At this year’s BlockShow Asia, Yangdong Deng, chief AI scientist of Blockchain startup Matrix, explained how inserting Artificial Intelligence (AI) into the Blockchain ecosystem would make it possible to use Bitcoin mining computational power for scientific innovation.
According to Deng, the current
- computing power being used in Bitcoin mining operations is 8.23×10²² FLOPS floating point operations per second,
- while the total computing power in the world is 1.2×10²³ FLOPS.
According to these calculations, Bitcoin mining is consuming 17 percent of total global computing power, justifying the frequent accusations that Bitcoin mining is wasteful.
Matrix is seeking to reinvent mining algorithms by including AI into the equation through a Bayesian mining system that utilizes a Markov chain Monte Carlo algorithm (MCMC). Because these computations function similarly to traditional mining functions, they work well for Bitcoin mining.
As Deng argues, using AI, the computing power used to verify transactions on the Bitcoin network can be leveraged for other uses outside the world of cryptocurrencies.
One example he gave his scientific research:
- a brain network simulation requires approximately 1018 FLOPS,
- while a complete human metabolic network simulation requires 1025 FLOPS.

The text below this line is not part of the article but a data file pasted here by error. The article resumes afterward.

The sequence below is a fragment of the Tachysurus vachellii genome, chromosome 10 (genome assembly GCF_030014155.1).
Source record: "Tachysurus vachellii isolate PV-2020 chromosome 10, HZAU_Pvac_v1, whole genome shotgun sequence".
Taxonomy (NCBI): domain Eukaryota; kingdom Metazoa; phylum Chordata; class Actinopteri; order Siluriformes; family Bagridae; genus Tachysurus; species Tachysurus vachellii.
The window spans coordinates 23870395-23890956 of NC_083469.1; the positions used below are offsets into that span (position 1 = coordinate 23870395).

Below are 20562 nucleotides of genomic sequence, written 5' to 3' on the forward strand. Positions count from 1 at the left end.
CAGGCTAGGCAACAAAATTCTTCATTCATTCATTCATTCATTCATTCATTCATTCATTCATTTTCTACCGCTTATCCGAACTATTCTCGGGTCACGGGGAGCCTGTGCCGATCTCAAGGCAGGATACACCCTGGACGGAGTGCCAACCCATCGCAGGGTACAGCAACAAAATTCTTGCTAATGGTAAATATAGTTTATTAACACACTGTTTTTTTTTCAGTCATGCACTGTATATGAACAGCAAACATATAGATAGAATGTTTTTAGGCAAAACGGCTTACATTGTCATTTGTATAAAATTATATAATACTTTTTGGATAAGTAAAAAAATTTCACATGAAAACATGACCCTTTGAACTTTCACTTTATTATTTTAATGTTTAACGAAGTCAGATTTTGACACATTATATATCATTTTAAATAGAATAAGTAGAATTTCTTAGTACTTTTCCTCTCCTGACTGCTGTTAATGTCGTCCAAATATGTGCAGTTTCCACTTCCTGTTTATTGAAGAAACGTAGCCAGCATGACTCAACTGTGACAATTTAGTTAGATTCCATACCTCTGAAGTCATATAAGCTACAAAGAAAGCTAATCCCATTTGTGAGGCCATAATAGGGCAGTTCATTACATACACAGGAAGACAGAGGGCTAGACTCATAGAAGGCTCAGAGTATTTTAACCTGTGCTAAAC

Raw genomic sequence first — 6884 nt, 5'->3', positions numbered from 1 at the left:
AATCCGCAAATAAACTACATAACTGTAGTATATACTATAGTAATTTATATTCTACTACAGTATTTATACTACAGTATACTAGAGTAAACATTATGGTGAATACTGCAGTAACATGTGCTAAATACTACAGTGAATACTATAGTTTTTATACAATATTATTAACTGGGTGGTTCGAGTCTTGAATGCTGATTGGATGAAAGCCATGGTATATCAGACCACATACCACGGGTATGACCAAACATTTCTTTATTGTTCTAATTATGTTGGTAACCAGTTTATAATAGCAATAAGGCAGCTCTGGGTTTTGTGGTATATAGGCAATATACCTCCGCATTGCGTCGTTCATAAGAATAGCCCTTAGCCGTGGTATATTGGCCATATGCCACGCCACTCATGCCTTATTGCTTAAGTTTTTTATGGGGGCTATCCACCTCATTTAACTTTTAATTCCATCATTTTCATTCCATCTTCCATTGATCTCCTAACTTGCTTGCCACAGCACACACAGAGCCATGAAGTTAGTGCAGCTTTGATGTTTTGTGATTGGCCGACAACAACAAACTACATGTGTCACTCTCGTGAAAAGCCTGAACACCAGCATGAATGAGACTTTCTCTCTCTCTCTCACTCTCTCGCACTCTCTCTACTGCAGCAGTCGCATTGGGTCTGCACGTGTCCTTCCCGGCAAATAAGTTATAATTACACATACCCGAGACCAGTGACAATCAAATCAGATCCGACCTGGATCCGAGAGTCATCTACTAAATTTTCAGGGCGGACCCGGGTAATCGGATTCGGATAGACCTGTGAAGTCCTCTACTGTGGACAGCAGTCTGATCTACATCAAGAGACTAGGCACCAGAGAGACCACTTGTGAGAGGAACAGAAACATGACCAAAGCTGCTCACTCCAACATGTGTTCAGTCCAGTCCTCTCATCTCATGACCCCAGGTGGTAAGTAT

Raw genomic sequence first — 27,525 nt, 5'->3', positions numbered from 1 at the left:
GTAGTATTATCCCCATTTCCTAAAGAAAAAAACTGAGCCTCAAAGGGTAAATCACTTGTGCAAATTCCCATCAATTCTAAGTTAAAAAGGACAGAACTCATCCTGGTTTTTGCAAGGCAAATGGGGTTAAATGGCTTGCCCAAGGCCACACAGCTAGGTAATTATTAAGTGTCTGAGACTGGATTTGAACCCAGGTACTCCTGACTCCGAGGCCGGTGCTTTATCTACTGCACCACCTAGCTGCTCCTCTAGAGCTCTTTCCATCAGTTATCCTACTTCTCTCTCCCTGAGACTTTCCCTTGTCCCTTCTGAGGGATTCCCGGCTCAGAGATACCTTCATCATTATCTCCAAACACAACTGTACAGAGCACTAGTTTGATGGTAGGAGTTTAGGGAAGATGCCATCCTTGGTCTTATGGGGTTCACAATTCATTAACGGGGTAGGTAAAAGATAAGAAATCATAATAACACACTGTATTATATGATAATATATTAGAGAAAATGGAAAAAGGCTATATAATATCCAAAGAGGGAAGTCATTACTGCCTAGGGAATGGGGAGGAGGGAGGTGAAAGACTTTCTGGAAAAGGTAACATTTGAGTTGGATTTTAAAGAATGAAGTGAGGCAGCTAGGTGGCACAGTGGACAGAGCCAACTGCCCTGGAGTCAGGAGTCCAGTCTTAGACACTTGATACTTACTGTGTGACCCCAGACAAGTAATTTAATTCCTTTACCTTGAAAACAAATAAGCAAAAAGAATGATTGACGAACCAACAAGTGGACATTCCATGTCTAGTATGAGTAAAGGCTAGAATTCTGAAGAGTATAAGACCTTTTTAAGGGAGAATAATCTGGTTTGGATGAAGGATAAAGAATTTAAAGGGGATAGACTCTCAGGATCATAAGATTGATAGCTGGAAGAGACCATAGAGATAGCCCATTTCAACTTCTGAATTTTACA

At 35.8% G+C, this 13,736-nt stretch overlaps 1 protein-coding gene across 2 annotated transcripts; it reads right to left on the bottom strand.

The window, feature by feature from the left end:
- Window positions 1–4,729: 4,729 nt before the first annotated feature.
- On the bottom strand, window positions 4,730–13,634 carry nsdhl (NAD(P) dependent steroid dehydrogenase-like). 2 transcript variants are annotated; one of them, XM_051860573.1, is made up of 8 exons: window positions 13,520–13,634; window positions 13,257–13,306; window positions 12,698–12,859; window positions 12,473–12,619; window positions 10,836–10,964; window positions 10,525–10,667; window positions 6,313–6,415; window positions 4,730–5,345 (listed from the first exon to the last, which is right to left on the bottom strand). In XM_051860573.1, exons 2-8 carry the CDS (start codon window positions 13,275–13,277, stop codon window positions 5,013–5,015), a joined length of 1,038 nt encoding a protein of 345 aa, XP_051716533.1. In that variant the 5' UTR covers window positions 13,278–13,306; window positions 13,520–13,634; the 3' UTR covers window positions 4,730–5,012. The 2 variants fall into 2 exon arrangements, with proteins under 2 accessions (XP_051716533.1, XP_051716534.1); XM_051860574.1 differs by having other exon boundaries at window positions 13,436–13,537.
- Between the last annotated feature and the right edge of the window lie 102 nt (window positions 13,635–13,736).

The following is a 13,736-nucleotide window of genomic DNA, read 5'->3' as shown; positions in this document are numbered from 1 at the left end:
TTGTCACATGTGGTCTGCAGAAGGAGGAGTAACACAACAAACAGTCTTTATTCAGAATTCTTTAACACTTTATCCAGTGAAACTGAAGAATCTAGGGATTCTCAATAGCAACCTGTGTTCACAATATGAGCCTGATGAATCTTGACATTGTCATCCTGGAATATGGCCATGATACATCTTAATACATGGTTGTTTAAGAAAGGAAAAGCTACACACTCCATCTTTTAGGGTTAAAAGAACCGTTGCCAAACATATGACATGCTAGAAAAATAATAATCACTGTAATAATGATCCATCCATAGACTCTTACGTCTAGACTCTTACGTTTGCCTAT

According to Deng, other important non-crypto use cases that require massive computing power are chemical reaction simulations, medical diagnoses and complex finance modeling.
Intel recently filed a patent for a Blockchain-based system that also works to harness the energy used in cryptocurrency mining for scientific development – in this case particularly for genetic sequencing.
The BlockShow Asia conference this November included a number of innovative projects in addition to Matrix. 1,500 entrepreneurs and experts gathered at the event in Singapore to share and discover the latest developments in the industry.
Markov chain Monte Carlo
In statistics, Markov chain Monte Carlo (MCMC) methods are a class of algorithms for sampling from a probability distribution based on constructing a Markov chain that has the desired distribution as its equilibrium distribution. The state of the chain after a number of steps is then used as a sample of the desired distribution. The quality of the sample improves as a function of the number of steps.
Random walk Monte Carlo methods make up a large subclass of Markov chain Monte Carlo methods.
Markov chain Monte Carlo methods are primarily used for calculating numerical approximations of multi-dimensional integrals, for example in Bayesian statistics, computational physics, computational biology and computational linguistics.
In Bayesian statistics, the recent development of Markov chain Monte Carlo methods has been a key step in making it possible to compute large hierarchical models that require integrations over hundreds or even thousands of unknown parameters.
In rare event sampling, they are also used for generating samples that gradually populate the rare failure region.
Convergence of the Metropolis-Hastings algorithm.
Markov chain Monte Carlo attempts to approximate the blue distribution with the orange distribution
more on Wikipedia: https://en.wikipedia.org/wiki/Markov_chain_Monte_Carlo